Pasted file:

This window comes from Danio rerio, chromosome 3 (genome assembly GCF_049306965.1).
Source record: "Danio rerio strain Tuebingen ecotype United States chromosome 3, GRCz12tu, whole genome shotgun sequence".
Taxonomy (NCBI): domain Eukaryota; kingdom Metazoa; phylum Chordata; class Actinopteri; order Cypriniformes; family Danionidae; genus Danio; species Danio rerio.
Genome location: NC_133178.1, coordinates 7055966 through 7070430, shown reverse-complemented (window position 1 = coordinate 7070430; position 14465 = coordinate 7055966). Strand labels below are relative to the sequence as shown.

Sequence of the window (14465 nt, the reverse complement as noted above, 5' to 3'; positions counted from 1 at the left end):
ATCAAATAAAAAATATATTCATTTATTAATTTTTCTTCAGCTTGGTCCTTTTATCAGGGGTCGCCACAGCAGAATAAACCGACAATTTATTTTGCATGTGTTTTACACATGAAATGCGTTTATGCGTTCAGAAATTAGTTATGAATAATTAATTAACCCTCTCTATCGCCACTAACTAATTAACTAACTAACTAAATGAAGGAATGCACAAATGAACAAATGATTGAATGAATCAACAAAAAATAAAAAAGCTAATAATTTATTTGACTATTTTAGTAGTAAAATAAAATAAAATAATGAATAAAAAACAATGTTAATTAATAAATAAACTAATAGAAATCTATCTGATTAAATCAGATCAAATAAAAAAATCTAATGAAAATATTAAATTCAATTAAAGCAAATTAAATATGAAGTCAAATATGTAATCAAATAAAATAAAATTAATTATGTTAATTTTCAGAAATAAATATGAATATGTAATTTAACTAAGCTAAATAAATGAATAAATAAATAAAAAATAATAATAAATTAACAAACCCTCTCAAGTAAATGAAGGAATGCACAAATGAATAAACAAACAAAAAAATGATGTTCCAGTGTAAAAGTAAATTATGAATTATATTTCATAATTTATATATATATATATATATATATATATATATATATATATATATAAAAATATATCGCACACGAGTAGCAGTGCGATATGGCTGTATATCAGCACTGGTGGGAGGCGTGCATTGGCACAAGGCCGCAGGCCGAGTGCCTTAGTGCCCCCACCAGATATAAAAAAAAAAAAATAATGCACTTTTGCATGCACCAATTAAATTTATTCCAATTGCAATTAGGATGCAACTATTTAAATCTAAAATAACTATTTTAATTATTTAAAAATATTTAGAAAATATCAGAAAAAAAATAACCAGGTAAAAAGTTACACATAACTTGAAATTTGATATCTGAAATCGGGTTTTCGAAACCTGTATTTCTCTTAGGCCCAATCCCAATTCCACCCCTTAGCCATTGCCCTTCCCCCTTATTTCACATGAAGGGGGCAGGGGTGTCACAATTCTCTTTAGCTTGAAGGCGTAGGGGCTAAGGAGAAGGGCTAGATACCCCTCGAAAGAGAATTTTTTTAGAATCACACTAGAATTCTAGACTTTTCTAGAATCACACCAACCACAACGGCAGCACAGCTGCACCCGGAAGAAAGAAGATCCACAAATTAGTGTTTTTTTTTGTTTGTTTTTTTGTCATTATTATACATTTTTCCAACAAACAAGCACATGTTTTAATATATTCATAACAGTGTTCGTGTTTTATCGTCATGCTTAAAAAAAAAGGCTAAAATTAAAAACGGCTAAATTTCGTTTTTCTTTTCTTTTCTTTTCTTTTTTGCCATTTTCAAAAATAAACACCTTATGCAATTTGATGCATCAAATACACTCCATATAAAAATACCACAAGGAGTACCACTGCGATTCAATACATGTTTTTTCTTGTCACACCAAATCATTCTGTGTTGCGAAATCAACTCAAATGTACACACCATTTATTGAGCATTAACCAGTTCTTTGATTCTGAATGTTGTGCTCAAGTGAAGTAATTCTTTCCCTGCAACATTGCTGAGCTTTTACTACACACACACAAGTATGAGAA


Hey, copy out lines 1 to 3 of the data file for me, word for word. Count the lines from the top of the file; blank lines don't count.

This window comes from Danio rerio, chromosome 3 (genome assembly GCF_049306965.1).
Source record: "Danio rerio strain Tuebingen ecotype United States chromosome 3, GRCz12tu, whole genome shotgun sequence".
Taxonomy (NCBI): domain Eukaryota; kingdom Metazoa; phylum Chordata; class Actinopteri; order Cypriniformes; family Danionidae; genus Danio; species Danio rerio.